Perry Holley:    Wouldn’t you want to have them-

Chris Goede:     Yes.

Perry Holley:    … connected, and on your team, and bought in, like we said, on the previous, the law of buy-in, is actually next. So the law of buy-in, number four, is that people buy into the leader, then the vision. I use this one all the time. It comes up with people, leaders, trying to get something from people, and you realize, they’re not bought in.

Chris Goede:     Yeah. Going back to the engagement levels of our workforce right now, I think the latest statistic I saw was, it’s at 34% engaged. You know why that number’s so low? It’s not because of the work that they’re doing, the organizations they work for. It’s because of the fact that they don’t buy in to the leader that they directly report to. And so I think, this buy-in and engagement levels go hand in hand and I think it’s necessary. In order to support what has been implemented by your organization or your team, or maybe even your leadership, then they better be in a place to where they’re buying into you, as an individual first. And are you leading? I love what you say, which is, people are watching you-

Perry Holley:    All the time.

Chris Goede:     All the time.

Perry Holley:    All the time.

Chris Goede:     And so, are they buying into what they see all the time? Then, let’s talk about this right here, discretionary effort.

Perry Holley:    Mm-hmm (affirmative).

Chris Goede:     Right? You want to get discretionary effort from your team members, to add value to what you guys are doing as an organization and as a team and your leadership? Then you’ve got to get to the point to where they are buying in to the leader that they absolutely see. And so at level two, this is just absolutely key. It’s not about buying into the vision. It’s about buying into you as an individual, you as a person first, and then buying into what you do next.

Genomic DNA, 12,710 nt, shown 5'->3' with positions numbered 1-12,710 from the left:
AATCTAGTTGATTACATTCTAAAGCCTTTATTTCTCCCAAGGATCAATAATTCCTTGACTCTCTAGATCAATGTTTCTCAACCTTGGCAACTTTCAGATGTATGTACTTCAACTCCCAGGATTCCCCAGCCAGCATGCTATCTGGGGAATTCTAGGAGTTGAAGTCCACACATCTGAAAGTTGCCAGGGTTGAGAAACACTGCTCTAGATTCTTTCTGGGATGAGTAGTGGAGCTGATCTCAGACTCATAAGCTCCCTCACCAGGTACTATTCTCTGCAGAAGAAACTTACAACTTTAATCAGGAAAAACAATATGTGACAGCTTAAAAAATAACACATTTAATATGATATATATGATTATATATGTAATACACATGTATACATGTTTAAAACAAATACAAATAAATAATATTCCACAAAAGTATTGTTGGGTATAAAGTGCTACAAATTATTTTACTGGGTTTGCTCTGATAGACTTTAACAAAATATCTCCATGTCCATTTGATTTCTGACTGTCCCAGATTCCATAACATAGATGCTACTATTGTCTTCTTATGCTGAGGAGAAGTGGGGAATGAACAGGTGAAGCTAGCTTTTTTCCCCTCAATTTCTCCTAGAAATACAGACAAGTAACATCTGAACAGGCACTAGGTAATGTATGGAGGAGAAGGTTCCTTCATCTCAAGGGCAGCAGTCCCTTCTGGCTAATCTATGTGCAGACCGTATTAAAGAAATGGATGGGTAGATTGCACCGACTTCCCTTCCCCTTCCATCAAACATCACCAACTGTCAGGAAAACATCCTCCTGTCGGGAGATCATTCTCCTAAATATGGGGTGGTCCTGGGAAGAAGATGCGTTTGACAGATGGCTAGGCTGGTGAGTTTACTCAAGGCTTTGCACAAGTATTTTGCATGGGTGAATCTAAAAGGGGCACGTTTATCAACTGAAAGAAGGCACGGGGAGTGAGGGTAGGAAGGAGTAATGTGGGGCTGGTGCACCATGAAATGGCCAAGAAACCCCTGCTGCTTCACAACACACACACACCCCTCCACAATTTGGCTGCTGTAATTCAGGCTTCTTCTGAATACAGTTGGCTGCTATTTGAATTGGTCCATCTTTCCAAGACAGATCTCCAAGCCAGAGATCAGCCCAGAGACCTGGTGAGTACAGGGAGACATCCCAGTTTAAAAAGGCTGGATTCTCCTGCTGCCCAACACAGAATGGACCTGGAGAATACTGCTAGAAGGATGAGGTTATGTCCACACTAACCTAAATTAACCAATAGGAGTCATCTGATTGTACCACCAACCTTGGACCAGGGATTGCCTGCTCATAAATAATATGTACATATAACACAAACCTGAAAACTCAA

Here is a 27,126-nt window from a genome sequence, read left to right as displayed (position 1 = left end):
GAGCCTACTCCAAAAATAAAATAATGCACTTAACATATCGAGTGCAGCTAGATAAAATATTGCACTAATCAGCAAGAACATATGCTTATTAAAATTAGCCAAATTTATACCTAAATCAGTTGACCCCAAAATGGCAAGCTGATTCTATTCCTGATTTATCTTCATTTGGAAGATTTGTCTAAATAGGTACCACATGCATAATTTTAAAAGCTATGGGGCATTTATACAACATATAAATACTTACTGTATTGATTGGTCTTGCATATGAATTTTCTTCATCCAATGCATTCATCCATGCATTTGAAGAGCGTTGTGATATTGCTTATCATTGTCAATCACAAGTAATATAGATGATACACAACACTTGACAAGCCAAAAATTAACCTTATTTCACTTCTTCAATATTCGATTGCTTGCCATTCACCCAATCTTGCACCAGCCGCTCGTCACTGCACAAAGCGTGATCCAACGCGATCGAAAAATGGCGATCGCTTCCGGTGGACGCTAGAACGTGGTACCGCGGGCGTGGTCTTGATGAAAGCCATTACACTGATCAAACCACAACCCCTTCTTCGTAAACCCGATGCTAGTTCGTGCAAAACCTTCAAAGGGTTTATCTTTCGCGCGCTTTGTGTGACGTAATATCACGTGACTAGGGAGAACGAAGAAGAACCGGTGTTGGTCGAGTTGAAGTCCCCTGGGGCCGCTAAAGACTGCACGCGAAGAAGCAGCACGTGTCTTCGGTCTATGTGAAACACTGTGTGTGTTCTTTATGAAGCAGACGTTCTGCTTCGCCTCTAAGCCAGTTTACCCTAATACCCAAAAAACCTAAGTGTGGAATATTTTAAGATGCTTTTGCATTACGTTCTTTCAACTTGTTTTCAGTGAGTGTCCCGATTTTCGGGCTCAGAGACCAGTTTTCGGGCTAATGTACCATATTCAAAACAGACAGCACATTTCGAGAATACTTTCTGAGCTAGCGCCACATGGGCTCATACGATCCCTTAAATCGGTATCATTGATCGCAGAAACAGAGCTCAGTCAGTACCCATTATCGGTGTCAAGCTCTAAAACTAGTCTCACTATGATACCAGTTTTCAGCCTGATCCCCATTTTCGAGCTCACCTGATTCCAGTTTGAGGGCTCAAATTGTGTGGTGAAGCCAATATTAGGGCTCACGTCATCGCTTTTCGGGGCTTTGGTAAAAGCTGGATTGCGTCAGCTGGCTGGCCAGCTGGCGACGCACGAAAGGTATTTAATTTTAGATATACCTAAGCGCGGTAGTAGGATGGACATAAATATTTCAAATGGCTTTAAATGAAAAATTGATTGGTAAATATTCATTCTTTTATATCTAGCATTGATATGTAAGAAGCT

Perry Holley:    Yep. Well, I think moving from level one, you follow me because as you have to, to level two, you follow me because you want to, is the greatest leap in all of leadership.

Chris Goede:     Yeah.

Perry Holley:    Can you imagine, just think about it, someone willingly, because they’ve been watching you, and they’re seeing these qualities in you, and they’re bought into you, and you’re seeking connection, and you’re touching their heart before you ask for the hand, they just, they willingly say, “I’m going to give you permission to be my leader. I’m going to follow you because I want to.” And I think each of these laws, that we talked about today, really help you make that level two leap.

Chris Goede:     Yeah. Well, as we wrap up, let me just summarize this because… I say as we wrap up. Perry and I could talk about this for a long time, but this is a process.

Perry Holley:    Jake just flinched.

Chris Goede:     Yeah. That’s right. This is a process. And I’m going to go back to a word that Perry kind of reemphasized for us, which was, we got to be intentional about it. And the only way for you to really gain influence at level two, is to be intentional about the four laws that Perry brought to us today. The law of addition, solid ground, connection, and buy in. I believe that this is the step that will allow your leadership to be sustainable. Through good times through bad times, through wins through losses, if you do this level right…

I go back to the illustration of having change in your pocket. Sometimes you’re going to have to pull out those quarters that you got stuffed in there, and your team’s going to be okay with it, because you’ve done a really good job of building the foundation of trust with them, and them wanting, they’re giving you permission, and wanting to be a part of your team.

Perry Holley:    Relational capital.

Chris Goede:     Relational capital.

Perry Holley:    I did put in the learner guide this week, and for each of these lessons on the laws, I did put a self-evaluation for the laws we discussed today. So if you go to johnmaxwellcompany.com/podcast, you can download that learner guide, and see that short evaluation that you could, self-assessment that you can do up there.

You can also learn more about our offerings, 5 Levels, or 360 Leader. You can leave us a question or a comment, we love to hear from you. It’s always such a… We’re always so grateful, we talk about it a lot, that you would spend time here with us each week. And that’s all today from the John Maxwell Executive Leadership podcast.

Thank you for listening to our Podcasts!